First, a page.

My HX is a 5 x 12 and it's fed on both sides with 1" piping. Are you suggesting i turn up my speed on both pumps or just one or the other?
     
  6. Bob Rohr

    Bob Rohr
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    Jan 9, 2008
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    Generally speaking the higher the flow rate the more energy you transfer. Staying below excessive velocity in the connected piping of course.
    3/4 pipe can handle 7 gpm comfortably, 1" around 12 gpm.

    If it is a 5X12 20 plate I suspect even speed 3 will not over pump it, depending on pipe size that you used.

    The free online simulator at flat plate website allows you to enter all the various numbers and get output, flow rate, pressure drop etc. It's sometimes easier to click buttons and get various options and answers.

    Turn them both up. If you hear a lot of rushing water you probably have flow at or over 5 feet per second. That is about the speed that you start to hear flow in piping and really don't want to exceed that. Ideally 4 FPS is a target max. flow.

    Certainly no harm in oversizing a HX other than cost. The more surface area the better the exchange.

    Close approach is a heat exchanger term used to describe a condition where A and B side are within a few degrees, when you design a close approach you will notice the size of the HX increases.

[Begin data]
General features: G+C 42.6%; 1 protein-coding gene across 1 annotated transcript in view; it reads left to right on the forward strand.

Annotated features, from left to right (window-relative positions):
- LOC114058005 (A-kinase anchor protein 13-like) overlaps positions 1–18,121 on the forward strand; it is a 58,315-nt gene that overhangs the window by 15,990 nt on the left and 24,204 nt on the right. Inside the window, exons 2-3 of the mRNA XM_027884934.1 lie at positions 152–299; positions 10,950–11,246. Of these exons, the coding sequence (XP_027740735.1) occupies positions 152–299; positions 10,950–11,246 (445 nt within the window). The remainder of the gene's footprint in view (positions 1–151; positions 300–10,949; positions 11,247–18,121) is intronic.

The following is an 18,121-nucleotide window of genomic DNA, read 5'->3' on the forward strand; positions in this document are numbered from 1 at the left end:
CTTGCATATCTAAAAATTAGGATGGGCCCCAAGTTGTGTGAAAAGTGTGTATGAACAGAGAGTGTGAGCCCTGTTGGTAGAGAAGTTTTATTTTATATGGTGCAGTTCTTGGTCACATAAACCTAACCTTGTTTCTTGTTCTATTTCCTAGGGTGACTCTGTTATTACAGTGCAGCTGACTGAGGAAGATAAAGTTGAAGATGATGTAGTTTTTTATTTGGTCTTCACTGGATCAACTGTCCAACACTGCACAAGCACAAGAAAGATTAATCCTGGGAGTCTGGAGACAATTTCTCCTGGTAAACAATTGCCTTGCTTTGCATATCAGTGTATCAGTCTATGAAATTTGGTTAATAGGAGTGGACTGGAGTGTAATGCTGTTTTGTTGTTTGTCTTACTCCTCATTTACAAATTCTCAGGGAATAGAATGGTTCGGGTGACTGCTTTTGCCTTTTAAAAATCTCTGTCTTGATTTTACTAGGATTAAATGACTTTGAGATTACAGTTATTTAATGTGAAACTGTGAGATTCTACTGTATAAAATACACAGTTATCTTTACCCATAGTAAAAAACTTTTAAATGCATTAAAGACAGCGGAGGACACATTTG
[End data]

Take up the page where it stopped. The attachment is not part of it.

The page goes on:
But without some hard data it's tough to get an exact size or predict performance. Invest in a BTU meter and see exactly what kind of work your boiler is doing :)

    On the district energy systems in Europe you purchase and pay for your energy via BTU meters, very accurate devices.
     
  7. PassionForFire&Water

    PassionForFire&Water
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    Bob, any possible recommendations for BTU meters here in the US?
     
  8. Bob Rohr

    Bob Rohr
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    I saw this company at a trade show, they had some simple and affordable meters.

    Basically you measure flow in GPM and the temperature difference between supply and return, that gives you the actual energy amount being transfered.

    http://www.onicon.com
     
  9. vtwoodheater

    vtwoodheater
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    Nov 1, 2015
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    What is your plate exchanger rated for BTU wise? When I was running my outdoor wood boiler, I had a 40 plate exchanger. Don't recall the physical dimensions, but it was rated for 400,000 BTU's +/-. I sized it according to the maximum output of my boiler. Never had a problem with that aspect of the system.

    A quick search found a 350,000 BTU exchanger for $185.

    Cheap, throw it in, never worry about your heat transfer rate again. My 2 cents.